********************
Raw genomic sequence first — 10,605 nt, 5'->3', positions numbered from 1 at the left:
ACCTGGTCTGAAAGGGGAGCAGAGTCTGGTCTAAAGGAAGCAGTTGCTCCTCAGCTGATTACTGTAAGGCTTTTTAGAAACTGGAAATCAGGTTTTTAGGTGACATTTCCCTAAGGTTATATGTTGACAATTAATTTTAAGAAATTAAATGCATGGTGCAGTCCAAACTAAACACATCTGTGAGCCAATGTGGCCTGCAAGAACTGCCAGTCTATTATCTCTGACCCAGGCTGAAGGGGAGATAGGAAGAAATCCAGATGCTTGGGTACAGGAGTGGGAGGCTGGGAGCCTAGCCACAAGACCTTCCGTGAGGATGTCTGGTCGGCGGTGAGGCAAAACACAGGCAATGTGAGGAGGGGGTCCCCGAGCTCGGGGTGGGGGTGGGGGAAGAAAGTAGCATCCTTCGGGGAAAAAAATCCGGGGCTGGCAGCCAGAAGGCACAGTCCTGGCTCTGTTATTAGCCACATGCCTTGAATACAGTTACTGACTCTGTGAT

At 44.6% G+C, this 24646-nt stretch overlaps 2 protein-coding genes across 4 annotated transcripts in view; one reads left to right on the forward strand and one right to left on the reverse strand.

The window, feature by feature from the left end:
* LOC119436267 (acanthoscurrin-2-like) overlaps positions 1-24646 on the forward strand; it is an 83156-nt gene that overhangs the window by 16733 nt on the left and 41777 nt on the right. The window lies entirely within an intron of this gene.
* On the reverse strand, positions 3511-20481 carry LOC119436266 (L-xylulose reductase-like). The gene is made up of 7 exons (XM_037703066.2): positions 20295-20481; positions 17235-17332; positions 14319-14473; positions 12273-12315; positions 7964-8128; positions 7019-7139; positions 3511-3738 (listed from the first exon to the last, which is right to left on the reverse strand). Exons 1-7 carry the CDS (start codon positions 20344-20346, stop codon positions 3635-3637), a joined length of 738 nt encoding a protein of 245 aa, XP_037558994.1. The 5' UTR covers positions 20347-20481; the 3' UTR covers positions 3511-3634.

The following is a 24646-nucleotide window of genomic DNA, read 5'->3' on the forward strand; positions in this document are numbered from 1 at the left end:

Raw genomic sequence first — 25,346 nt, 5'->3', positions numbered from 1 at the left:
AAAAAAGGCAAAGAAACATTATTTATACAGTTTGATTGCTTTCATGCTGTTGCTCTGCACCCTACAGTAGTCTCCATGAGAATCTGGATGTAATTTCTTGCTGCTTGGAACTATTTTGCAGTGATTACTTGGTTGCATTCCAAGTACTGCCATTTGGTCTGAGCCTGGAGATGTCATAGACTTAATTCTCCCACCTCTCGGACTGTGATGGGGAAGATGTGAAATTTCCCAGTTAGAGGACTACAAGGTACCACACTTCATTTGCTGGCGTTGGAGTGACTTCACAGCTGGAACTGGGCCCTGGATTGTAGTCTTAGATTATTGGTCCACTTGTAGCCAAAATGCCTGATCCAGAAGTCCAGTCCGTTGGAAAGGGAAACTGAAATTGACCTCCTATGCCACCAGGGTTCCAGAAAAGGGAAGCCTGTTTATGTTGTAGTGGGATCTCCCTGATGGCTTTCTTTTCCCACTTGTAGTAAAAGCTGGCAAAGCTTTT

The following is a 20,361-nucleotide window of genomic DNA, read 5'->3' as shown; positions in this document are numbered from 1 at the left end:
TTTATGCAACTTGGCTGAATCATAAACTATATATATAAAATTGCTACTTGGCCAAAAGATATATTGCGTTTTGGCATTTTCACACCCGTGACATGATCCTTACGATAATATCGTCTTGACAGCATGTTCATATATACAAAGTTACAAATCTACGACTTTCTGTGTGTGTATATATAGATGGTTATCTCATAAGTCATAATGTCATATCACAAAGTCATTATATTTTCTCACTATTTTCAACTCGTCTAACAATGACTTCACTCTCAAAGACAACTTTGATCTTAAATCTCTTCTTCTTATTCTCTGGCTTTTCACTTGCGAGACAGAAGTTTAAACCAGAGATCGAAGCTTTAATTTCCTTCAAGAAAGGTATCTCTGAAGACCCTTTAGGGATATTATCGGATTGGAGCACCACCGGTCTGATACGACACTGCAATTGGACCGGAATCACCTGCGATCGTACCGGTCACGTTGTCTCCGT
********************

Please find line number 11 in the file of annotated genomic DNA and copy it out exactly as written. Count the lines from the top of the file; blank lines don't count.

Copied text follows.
TTTATGCAACTTGGCTGAATCATAAACTATATATATAAAATTGCTACTTGGCCAAAAGATATATTGCGTTTTGGCATTTTCACACCCGTGACATGATCCTTACGATAATATCGTCTTGACAGCATGTTCATATATACAAAGTTACAAATCTACGACTTTCTGTGTGTGTATATATAGATGGTTATCTCATAAGTCATAATGTCATATCACAAAGTCATTATATTTTCTCACTATTTTCAACTCGTCTAACAATGACTTCACTCTCAAAGACAACTTTGATCTTAAATCTCTTCTTCTTATTCTCTGGCTTTTCACTTGCGAGACAGAAGTTTAAACCAGAGATCGAAGCTTTAATTTCCTTCAAGAAAGGTATCTCTGAAGACCCTTTAGGGATATTATCGGATTGGAGCACCACCGGTCTGATACGACACTGCAATTGGACCGGAATCACCTGCGATCGTACCGGTCACGTTGTCTCCGT